Why Am I Doing Reviews?
Who is this guy, and why should I care what he thinks about a CD?
I'm just a guy with a rather large CD collection. I'm one of those who thinks it's more fun to have $5,000 worth of CD's than a $5,000 stereo. Over the years, I've built up a database to keep track of my music collection, and part of that database includes a ranking of what I think of a particular CD. The ranks are from one to five, with one meaning "never again" and five meaning "enduring classic". Every time I buy a CD, it goes into my database as a 'three' (or average). Every few months, I go back and review recent purchases, adjusting the rank up or down (or leave it at three) depending on how I feel about the CD after repeated listening.
I was born in 1960 (facing the big 'four-oh' this year), so my music tastes tend to run according to that 'schedule'. I had three older brothers, so I picked up on Beatles, Crosby Stills Nash, and other groups that might have otherwise been 'too old' for me. On my own, I've discovered the joys of American 'standards'. I have no formal education related to music; I'm an electronics engineer by training.
I've used the database for the last year or so to publish a handful of lyric websites on Frank Sinatra, Ella Fitzgerald, Vintage R&B, and some others. Mostly due to space constraints, I didn't do the whole collection. Geocities recently bumped up my webspace limit (I guess they like the traffic), so I now have the room to launch the 'big one'. (Addendum: Geocities had the room, but their inventory management system left something to be desired when I put my 15,000 files up. The FTP program kept timing out on me. This drove me to own domain, www.thepeaches.com.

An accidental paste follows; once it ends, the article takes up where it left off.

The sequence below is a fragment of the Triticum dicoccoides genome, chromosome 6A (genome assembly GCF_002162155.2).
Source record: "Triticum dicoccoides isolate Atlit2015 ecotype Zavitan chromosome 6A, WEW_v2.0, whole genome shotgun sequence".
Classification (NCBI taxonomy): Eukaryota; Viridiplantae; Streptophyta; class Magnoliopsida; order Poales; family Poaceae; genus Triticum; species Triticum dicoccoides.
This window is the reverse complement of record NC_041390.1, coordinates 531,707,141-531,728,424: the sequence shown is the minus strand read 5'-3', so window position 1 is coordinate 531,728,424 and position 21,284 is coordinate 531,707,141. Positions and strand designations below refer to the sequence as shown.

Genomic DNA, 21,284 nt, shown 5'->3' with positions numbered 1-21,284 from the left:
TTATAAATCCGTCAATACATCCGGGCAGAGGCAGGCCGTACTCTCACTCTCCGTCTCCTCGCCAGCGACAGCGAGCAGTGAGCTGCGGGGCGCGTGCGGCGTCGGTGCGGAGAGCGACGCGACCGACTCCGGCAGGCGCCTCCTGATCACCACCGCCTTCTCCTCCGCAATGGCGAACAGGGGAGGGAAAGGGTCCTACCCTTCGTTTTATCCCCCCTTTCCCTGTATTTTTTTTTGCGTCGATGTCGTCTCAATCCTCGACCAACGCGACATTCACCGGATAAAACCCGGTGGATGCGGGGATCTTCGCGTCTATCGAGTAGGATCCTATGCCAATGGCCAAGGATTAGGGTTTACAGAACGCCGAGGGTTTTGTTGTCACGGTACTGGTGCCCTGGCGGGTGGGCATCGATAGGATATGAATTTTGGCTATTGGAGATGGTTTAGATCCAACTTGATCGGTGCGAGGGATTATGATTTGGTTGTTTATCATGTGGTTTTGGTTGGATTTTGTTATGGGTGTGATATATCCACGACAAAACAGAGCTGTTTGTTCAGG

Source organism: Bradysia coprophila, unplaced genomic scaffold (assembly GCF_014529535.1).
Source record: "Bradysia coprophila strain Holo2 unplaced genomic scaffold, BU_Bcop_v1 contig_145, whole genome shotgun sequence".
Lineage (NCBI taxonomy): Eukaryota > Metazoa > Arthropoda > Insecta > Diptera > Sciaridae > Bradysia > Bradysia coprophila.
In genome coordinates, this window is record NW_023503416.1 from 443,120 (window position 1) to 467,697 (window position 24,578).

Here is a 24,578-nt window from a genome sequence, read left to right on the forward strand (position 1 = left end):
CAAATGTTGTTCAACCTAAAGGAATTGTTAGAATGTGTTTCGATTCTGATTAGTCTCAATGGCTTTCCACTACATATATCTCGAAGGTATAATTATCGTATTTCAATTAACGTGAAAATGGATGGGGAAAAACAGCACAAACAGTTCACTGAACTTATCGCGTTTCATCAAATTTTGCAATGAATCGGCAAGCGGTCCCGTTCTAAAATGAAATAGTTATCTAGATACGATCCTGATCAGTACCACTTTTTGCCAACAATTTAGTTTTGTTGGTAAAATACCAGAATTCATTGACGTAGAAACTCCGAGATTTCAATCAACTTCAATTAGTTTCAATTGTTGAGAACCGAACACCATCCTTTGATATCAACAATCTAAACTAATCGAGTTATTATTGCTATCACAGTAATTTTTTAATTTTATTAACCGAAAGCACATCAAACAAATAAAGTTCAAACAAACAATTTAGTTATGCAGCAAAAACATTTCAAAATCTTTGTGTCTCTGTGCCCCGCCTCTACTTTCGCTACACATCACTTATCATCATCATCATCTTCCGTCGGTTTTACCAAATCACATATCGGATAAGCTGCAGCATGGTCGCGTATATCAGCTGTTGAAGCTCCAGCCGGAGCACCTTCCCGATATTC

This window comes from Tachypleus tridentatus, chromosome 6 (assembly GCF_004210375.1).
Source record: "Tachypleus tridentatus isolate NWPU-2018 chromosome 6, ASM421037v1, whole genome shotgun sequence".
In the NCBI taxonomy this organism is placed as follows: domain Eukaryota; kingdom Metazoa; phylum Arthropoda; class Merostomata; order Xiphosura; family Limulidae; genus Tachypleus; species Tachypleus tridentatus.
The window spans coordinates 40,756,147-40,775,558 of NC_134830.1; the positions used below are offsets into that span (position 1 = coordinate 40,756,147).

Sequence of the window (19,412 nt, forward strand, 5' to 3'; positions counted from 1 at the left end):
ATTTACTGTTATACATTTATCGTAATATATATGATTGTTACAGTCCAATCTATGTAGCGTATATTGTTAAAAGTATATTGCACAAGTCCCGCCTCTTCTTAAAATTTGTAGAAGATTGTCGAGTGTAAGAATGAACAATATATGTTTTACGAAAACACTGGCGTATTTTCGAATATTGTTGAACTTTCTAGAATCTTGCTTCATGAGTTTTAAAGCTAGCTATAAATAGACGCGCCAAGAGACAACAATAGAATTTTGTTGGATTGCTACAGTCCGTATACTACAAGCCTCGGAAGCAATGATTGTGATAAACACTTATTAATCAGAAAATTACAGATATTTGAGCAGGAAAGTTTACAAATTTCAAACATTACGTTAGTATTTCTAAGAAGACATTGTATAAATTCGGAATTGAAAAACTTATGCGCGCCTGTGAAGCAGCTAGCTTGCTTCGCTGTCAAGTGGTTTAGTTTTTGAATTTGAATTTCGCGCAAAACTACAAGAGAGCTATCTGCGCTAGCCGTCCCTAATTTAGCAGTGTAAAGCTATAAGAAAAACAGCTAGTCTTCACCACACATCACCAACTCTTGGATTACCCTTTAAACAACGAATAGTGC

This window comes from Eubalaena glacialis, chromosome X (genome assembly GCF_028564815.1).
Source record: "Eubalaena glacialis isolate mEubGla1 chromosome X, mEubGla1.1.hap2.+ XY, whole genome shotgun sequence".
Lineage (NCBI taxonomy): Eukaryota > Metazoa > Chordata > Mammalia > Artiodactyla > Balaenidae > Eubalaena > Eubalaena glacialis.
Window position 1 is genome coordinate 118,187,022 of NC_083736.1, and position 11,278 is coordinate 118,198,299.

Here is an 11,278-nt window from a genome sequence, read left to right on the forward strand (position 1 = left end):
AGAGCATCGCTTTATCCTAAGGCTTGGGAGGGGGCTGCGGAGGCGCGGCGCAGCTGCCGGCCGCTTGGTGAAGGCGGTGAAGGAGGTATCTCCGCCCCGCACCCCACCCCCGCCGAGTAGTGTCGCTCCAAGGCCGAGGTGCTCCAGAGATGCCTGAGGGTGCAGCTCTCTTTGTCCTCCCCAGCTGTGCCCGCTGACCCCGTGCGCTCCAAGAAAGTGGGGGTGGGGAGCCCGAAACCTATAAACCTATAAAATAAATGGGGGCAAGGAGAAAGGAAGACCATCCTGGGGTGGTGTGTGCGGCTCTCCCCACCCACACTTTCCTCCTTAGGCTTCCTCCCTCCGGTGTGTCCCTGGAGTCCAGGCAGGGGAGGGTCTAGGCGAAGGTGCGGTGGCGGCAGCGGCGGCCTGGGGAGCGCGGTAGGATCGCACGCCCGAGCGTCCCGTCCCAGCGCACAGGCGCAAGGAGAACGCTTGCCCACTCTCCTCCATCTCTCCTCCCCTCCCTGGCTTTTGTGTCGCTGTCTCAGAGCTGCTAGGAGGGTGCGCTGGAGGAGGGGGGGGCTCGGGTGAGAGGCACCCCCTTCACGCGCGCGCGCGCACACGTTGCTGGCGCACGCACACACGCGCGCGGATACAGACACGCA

What's up with the links to www.cdnow.com?
When I put up my lyrics pages, I didn't install a counter (mostly because my internet hero, Phil Greenspun, considers them 'amateurish'). Geocities (my webspace provider) used to send me monthly summaries of how many times they had 'served' my web pages; I was running monthly totals in the 3,000 hits range. Geocities elected to stop collecting that data. I ran 'in the dark' for most of a year. Finally, I added a counter / analyzer from www.hitbox.com. I was a bit surprised to see that I'm now getting 3,000 hits *a day* on good days. 90,000 hits a month!
I didn't get on the web to make money, but I figured with 90,000 hits a month, I should at least think about it. I have bought CDs from CDNow in the past, and found them to be straightforward and professional. They have a program that will allow me to link to them, and when folks buy merchandise through those links, they'll credit my account 7%. It costs the purchaser nothing additional. The link looks like this: http://www.cdnow.com/from=sr-5064720 where that last bit is my account number. If the link is to a specific artist or album, there will be more info after the account number. If you purchase anything during that 'session' I'll get credit. If you come back later (without clicking 'in' from my site), I won't. No biggie.
At this writing, I am not getting rich off of this. In 3 months, I've 'earned' one CD, and I have another $12 in my account (looks like I'm sneaking up on CD #2). Out of my 20,000 hits a week on my site, 300-400 are clicking through to CDNow. About once every other week, somebody buys a CD, and my account gets credited a buck or two. Anytime somebody tells me about how they're going to put their home business on the web and 'get rich', I think about these numbers (and I have above average traffic).
An update: CDNow is gone, Amazon bought up the web rights. Amazon isn't as pleasant a company to deal with as a web developer (they're a fine retailer, I buy from them all the time) so I'm probably going to cut ties with them. I make a couple bucks from allposters.com, but I don't think I'm breaking even yet. I've just started google ads (as of May 2004) so we'll see how they do.
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